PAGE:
The body is composed of various tissue microenvironments many of which are in close apposition with distinct commensal niches. We previously demonstrated that, in the gut, the microbiota was required for the induction of protective responses to pathogens. Outside of the gastrointestinal (GI) tract, the role of resident commensals had not been explored. The skin is the largest organ of the body and represents the primary interface between the host and the environment. Microbial profiling revealed the presence of highly diverse and specific commensal niches along distinct topographical sites of the skin. Our work demonstrates that the skin microbiota plays a non-redundant role in controlling skin immunity. More particularly we showed that the skin microbiota directly controls the level of activation of skin resident lymphocytes at steady state and during infection. Further in absence of commensals the frequencies of regulatory T cells is significantly increased. Consequently, we found that skin commensals promote protective immunity to dermal infection. The microbiota encodes millions of proteins each of them expressing several potential foreign antigens. This enormous antigenic load represents a tremendous challenge for barrier sites as unwanted responses against commensals can lead to severe pathological consequences. Sites colonized by commensals are also primary targets of infections. It is estimated that in the US, a child will suffer 10 to 15 diarrheal episodes on average before the age of 5. How the immune system perceives the microbiota in the context of acute infections and the consequences of these responses was unknown. We hypothesized that infections may disrupt our relationship with the microbiota and trigger the induction of effector responses against commensals. Under steady state conditions, various layers of structural and immunological mechanisms are in place to limit host contact with the microbiota and to maintain tolerogenic responses to commensals. We found that during acute mucosal infection, commensals can be found in tight contact with the gut epithelium and translocate to peripheral tissues. Using these unique tools we were able to demonstrate that during gastrointestinal (GI) infection, tolerance to commensals is lost and that microbiota-specific T cells differentiate to a Th1 inflammatory phenotype. Further, we showed that commensal-specific T cells activated during infection form bone fide memory cells that are phenotypically and functionally indistinguishable from pathogen-specific T cells4. Together our work demonstrates that during acute GI infection the segregation between the host and its microbiota is lost and that the immune response to commensals indiscriminately parallels the response to pathogenic microbes. Because of the million of putative antigen in a given microbiota and the high frequency of infections occurring in tissues colonized by commensals, our results suggest that a large fraction of the memory T cell pool is likely composed of commensal reactive cells. Further, translocation of commensals and microbial products across the gut mucosa also occurs in settings of radiotherapy, cirrhosis, chronic non-steroidal anti-inflammatory drug (NSAID) use, malnutrition and chronic inflammation. When added together with skin and lung infections, the immune system may have ample opportunities to be exposed to commensals in inflammatory settings. Our work has significant implications for understanding CD4 T cell interactions with the commensal microbiota, the nature of immune memory responses at mucosal sites, and the etiology of severe mucosal inflammatory responses.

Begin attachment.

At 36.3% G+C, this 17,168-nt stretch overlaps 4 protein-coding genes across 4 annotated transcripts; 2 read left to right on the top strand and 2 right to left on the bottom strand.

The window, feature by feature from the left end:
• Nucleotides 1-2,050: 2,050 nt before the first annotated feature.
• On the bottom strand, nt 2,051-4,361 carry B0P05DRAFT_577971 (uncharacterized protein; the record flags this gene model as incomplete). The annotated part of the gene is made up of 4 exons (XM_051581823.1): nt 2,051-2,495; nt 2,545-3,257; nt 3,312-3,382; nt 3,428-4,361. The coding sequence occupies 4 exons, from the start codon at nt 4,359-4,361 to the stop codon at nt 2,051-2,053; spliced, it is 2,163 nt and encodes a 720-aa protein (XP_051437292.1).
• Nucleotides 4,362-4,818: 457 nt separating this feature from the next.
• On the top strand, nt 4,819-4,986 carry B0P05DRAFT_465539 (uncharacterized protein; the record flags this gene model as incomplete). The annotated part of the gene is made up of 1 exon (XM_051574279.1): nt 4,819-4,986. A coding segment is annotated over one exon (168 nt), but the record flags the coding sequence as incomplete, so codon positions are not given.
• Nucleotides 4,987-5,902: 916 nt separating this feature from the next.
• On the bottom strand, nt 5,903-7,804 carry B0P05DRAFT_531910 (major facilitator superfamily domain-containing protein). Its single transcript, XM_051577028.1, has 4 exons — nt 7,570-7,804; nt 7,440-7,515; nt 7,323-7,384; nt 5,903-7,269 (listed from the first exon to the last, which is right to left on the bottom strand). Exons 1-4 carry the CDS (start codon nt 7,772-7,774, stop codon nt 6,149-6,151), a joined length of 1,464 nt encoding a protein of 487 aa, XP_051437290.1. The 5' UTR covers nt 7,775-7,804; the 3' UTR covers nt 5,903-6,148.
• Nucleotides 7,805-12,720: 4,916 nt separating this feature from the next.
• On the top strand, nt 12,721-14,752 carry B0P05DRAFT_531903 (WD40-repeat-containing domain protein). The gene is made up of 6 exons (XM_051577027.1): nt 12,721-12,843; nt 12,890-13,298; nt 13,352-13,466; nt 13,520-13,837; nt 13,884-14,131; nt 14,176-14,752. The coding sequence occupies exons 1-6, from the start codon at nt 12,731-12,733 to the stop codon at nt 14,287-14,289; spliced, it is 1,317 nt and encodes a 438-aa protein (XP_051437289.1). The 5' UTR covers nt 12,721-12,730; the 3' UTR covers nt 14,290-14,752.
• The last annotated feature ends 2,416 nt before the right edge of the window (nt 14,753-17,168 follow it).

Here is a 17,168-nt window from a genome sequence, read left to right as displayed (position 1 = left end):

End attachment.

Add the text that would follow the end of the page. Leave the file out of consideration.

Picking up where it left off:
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Linehan, Jonathan L; Harrison, Oliver J; Han, Seong-Ji et al. (2018) Non-classical Immunity Controls Microbiota Impact on Skin Immunity and Tissue Repair. Cell 172:784-796.e18
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